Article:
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New Book by Brett Malcolm Grainger, ThD Makes Key Contribution to American Religious History

Church in the Wild: Evangelicals in Antebellum America argues evangelical revivalists, not Transcendentalists, spiritualized the natural environment

Pictured left is Brett Grainger and pictured right is the cover of his new book.

Villanova, Pa. – Transcendentalists have long been credited with transforming American religious life by finding God not in church but in forests, fields and streams. Brett Malcolm Grainger, ThD, associate professor in the Department of Theology and Religious Studies in Villanova University’s College of Liberal Arts and Sciences, challenges this long-held notion and argues it was evangelical revivalists who spiritualized the natural environment and transformed religious life in his new book Church in the Wild: Evangelicals in Antebellum America (Harvard University Press, 2019).

Historians have focused on New England Transcendentalists—a small, elite and regional movement—as the source of modern American enthusiasm for finding spirituality in nature. However, in the years preceding the Civil War, Evangelical Christianity was spreading from the rural South to the industrial North. Dr. Grainger articulates how revivalists of the time went to the woods not to free themselves from the constraints of Christianity but to renew their ties to God—from riverside baptisms to private contemplation to mesmerism.

“My book makes an important contribution to our understanding of how Americans became nature mystics,” says Dr. Grainger. “Church in the Wild paints a much more representative portrait of how rank-and-file Americans spiritualized the natural environment.”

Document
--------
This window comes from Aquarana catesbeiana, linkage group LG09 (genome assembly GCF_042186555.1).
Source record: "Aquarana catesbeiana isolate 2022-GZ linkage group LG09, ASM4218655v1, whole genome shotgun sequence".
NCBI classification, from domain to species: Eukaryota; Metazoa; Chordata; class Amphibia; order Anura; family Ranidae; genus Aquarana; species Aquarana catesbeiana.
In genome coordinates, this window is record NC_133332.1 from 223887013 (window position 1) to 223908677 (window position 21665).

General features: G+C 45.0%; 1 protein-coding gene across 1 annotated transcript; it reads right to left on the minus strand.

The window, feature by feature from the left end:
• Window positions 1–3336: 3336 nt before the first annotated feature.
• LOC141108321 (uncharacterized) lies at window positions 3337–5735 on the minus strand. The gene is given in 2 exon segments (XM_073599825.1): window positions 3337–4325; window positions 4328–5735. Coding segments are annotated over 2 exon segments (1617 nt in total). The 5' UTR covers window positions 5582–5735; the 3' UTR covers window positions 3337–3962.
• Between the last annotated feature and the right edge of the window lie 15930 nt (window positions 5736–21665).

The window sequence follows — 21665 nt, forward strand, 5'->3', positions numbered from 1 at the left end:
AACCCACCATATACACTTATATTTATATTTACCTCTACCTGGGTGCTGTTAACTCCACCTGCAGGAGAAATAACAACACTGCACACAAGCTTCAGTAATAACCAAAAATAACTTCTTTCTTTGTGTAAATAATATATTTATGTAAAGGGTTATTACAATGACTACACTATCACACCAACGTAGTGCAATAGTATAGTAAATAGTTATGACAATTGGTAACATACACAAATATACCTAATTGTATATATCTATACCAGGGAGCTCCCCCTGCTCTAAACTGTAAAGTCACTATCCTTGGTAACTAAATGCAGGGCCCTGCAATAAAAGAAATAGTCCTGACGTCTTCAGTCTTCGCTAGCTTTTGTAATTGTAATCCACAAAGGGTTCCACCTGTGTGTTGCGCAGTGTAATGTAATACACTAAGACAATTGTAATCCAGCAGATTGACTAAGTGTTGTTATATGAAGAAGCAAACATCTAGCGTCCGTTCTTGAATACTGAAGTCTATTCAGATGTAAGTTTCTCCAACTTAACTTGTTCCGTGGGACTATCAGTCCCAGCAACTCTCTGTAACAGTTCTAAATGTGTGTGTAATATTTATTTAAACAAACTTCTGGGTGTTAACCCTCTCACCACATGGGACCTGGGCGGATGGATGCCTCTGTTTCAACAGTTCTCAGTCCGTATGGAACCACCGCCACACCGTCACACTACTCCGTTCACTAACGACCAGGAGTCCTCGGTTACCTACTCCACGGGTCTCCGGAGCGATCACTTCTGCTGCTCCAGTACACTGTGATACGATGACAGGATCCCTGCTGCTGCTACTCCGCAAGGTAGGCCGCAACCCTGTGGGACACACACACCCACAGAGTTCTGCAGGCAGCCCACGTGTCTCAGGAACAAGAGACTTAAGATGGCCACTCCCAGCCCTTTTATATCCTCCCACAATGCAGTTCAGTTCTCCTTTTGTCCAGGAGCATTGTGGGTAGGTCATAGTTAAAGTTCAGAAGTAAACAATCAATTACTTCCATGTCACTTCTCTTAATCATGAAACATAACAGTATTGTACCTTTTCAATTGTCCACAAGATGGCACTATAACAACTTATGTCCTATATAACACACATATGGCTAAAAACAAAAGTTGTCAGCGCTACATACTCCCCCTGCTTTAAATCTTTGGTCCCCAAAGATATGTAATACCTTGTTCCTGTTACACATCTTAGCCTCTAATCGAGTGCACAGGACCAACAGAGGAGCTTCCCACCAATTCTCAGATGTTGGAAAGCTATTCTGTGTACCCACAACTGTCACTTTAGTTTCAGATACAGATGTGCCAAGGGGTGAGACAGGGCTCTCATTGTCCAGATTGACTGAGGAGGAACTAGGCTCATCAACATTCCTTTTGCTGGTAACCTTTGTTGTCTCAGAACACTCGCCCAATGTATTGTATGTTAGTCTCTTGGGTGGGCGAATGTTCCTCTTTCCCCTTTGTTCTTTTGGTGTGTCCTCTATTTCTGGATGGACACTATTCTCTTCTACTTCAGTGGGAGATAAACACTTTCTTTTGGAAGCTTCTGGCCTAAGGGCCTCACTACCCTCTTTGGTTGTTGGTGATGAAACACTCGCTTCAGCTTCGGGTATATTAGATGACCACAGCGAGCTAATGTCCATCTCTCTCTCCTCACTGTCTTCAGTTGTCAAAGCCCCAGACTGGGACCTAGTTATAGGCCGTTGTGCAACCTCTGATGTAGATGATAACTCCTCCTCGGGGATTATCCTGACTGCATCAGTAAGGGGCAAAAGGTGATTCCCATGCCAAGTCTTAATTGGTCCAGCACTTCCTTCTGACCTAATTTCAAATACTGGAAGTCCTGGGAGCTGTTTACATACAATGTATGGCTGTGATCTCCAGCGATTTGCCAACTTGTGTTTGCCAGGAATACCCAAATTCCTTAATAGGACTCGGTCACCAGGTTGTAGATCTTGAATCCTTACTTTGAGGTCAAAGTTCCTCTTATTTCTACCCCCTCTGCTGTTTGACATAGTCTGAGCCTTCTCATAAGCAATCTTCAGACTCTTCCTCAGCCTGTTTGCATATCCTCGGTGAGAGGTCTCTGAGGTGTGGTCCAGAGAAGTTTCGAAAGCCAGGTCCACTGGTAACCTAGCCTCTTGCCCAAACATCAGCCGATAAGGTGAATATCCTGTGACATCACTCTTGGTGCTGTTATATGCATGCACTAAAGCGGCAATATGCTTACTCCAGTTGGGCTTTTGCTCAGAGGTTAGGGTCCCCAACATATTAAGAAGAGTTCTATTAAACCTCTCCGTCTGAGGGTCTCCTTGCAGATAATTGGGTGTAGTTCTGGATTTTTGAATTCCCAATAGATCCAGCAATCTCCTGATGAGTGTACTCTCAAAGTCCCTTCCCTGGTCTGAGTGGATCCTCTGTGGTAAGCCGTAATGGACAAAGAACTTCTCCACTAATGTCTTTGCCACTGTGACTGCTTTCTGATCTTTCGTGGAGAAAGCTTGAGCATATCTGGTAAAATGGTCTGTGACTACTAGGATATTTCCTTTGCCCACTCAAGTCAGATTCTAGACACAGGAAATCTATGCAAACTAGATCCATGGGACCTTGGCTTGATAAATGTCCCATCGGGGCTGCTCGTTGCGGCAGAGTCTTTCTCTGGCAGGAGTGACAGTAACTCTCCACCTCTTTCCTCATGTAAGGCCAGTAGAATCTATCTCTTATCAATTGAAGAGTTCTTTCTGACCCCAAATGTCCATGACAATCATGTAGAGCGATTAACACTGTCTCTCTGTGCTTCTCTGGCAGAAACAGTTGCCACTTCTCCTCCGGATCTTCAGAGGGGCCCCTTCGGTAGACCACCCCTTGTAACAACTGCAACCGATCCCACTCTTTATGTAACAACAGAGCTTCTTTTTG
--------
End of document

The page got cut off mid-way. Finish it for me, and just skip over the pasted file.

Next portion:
Dr. Grainger examines a variety of sources including hymns and lithographs, as well as devotional practices, medical treatments and scientific theories, to demonstrate that for much of 19th century, evangelicals were nature mystics who believed the "real presence" of God was in the natural world. Nature spirituality was as much an everyday practice as reading the Bible, and it reinforced—rather than undermined—evangelical Protestants’ commitment to orthodox belief and practice.

Before concluding his analysis of the past, Dr. Grainger evaluates its implications in today’s theological landscape. He argues that “New Age” spirituality among some evangelicals is—in some ways—a return to the religious eclecticism and optimistic spirit of their 19th-century predecessors, rather than a contamination or displacement of traditional Christian identity.

Dr. Grainger received his doctorate from Harvard University. He is an associate editor of American Catholic Studies: The Journal of the American Catholic Historical Society, the oldest, continuously published Catholic scholarly journal in the US, and teaches courses at the undergraduate, graduate and doctorate levels at Villanova University. His research focuses on the changing face of modern spirituality in America and how various religions view the natural world.

About Villanova University’s College of Liberal Arts and Sciences: Since its founding in 1842, Villanova University’s College of Liberal Arts and Sciences has cultivated knowledge, understanding and intellectual courage for a purposeful life in a challenging and changing world. With more than 40 majors across the humanities, social sciences and natural sciences, it is the oldest and largest of Villanova’s colleges, serving more than 4,500 undergraduate and graduate students each year. The College is committed to a teacher-scholar model, offering outstanding undergraduate and graduate research opportunities and a rigorous core curriculum that prepares students to become critical thinkers, strong communicators and ethical leaders with a truly global perspective.